Year Of Giving

Today is the first annual Worldwide Day of Giving. The idea was started by Reed of the “Year of Giving” Blog, who has been giving $10 a day to complete strangers in his D.C. community ever since he lost his job in December. It is so basic an idea that his philanthropy has inspired others, brought on media attention, and has over 900 participants worldwide today in the Day of Giving.

I intend to take part in it here in Starkville. I will post my experiences in a later post.

However, this brings up a chance to discuss some good “annual” reports and info to share with you the nonprofit professional! I love good segues!

Charity Navigator came out with their Metro Market 2010 that includes their research into the most charity conscious cities in the United States. Charity Navigator is a great resource for nonprofits and donors alike to use to increase the rate of success for their missions. CN’s report found that Pittsburgh ranks on the top of their list, with Baltimore taking the last place spot. If you live in a major city, where does it rank? If not, where does your state’s metropolis ranks? Unfortunately not all Metro Statistical Areas were studied – just those that added up to 55% of the 5,500 nonprofits evaluated by CN in May of 2010. Yet, the data there is invaluable for those looking to break into one of those 30 cities as it breaks down fundraising efficiency, expenses and more.

Also, this week news was dropped that the Pew Charitable Trust has opened up their Subsidy Scope project to study nonprofits receiving federal grants or monies. It is an attempt to bring transparency to the process of how federal money and other subsidies are used in the nonprofit sector by grant or contract type. The site has a wealth of information that I encourage you to throughly review – from the history of the nonprofit sector – to all sorts of data on health and educational nonprofits. It has annual updates and reviews data from each fiscal year that will allow both managers and federal spending watchdogs to see how federal expenditures are fairing in this economic state.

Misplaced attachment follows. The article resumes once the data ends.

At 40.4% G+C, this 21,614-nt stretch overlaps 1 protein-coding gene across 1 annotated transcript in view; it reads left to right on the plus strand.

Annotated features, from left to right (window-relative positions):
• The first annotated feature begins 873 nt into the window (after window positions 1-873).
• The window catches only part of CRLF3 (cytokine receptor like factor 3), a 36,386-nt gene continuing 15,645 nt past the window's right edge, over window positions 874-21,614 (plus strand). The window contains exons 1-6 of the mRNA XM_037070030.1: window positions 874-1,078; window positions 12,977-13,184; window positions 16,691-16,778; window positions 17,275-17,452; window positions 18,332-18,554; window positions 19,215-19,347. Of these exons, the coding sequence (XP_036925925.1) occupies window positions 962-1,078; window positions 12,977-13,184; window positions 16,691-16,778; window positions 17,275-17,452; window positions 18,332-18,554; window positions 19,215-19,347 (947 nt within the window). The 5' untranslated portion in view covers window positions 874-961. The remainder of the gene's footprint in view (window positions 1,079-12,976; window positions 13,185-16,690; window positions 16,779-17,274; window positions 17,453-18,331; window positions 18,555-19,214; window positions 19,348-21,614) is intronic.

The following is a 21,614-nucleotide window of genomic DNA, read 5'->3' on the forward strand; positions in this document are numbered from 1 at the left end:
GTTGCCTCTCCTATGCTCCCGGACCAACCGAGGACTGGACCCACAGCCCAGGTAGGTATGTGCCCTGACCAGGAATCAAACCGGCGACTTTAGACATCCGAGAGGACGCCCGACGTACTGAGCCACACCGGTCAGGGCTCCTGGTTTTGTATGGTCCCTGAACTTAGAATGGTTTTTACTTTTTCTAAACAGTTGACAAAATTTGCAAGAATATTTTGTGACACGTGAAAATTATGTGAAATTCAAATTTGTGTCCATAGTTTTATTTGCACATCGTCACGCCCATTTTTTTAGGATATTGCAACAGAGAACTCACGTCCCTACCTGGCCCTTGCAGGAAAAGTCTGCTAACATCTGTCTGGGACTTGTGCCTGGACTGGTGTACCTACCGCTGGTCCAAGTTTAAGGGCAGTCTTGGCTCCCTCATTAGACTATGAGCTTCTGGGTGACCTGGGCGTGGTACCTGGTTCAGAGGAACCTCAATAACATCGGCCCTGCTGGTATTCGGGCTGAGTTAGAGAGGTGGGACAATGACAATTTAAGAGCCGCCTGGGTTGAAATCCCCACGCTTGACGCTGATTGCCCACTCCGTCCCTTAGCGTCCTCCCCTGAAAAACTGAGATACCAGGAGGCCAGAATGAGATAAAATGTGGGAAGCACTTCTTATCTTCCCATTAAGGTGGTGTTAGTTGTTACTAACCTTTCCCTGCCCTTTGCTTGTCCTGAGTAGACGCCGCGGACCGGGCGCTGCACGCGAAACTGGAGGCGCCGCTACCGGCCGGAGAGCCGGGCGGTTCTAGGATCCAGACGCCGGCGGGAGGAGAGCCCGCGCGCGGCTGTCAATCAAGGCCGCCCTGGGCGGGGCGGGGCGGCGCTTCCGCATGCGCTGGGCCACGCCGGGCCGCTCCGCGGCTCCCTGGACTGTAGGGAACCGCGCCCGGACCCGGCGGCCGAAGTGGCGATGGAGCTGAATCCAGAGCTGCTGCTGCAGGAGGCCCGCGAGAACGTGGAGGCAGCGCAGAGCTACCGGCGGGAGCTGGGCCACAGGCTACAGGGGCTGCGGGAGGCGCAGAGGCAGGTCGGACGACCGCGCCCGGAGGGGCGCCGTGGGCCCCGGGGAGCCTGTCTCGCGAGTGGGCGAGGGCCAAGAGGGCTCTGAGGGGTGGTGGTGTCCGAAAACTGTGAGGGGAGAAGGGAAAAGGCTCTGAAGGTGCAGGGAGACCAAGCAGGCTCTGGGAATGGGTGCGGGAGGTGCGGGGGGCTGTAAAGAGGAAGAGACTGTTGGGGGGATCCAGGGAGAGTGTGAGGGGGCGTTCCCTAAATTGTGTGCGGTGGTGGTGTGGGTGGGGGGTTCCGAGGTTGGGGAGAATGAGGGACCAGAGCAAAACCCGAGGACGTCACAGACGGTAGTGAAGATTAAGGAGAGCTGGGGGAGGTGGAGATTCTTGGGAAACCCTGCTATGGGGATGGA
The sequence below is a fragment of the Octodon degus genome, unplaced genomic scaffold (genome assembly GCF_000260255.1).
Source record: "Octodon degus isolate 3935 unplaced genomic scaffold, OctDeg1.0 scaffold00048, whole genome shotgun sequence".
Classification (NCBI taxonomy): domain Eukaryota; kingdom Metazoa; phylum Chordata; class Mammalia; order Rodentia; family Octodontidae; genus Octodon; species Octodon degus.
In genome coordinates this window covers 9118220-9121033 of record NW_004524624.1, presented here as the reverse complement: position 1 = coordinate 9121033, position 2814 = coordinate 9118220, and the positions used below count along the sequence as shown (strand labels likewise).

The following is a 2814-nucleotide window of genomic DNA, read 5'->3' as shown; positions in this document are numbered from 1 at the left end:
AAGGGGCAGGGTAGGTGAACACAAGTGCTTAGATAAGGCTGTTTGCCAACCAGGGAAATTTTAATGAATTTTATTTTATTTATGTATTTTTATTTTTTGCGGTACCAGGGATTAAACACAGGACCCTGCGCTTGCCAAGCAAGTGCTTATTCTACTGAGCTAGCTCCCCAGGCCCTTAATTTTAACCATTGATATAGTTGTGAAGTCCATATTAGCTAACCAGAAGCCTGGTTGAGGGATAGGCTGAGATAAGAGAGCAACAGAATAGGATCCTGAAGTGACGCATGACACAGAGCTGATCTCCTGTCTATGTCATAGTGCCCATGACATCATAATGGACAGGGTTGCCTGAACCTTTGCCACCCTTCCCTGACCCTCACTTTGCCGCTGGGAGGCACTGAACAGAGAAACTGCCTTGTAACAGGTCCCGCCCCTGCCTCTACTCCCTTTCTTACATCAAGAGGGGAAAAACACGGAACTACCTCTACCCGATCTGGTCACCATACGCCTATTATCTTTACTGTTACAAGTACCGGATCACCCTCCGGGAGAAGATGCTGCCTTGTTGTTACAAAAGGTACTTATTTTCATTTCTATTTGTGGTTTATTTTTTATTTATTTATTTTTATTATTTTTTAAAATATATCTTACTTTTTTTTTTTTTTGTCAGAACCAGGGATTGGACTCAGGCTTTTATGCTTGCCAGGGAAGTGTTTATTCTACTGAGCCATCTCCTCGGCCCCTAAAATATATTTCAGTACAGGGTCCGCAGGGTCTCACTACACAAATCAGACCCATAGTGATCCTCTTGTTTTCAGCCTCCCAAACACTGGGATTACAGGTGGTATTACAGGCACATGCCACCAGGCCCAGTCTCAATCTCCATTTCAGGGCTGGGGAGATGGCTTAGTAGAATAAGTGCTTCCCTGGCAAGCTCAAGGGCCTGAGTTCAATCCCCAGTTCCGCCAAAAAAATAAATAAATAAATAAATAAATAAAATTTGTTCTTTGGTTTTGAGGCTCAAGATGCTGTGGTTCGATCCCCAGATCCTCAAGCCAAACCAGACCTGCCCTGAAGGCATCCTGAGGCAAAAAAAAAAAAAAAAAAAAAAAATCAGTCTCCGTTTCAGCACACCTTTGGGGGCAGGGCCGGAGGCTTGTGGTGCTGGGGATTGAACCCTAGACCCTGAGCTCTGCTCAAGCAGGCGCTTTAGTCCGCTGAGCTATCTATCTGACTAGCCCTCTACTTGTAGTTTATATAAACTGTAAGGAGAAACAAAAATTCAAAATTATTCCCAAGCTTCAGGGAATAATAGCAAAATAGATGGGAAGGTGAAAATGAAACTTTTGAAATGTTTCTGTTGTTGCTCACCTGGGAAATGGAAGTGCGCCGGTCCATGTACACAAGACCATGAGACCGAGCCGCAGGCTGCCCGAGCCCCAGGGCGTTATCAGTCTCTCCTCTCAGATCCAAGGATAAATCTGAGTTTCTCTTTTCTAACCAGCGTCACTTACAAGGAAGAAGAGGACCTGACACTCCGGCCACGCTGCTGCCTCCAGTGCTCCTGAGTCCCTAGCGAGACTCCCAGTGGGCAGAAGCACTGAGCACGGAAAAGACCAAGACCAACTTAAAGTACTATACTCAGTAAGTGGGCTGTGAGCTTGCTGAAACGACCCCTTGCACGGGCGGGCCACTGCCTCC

One thought on “Year Of Giving

  1. barbara says:

    It would be great if your idea of giving $10 away to strangers was used to encourage
    the receipient of the $10 to “Pay it Forward” and that they could be encouraged to
    do a good deed with the $10 and aske their receipient to again “pay it forward”.
    What a wonder chain reaction. I treasure the smile on the faces of 4 young children
    in myneighborhood who were running a kool aid stand. I gave them $ but when asked how many cups of kool aid I wanted I said it was for their hard work. They will remember
    that stranger giving with out receiving for a long time.

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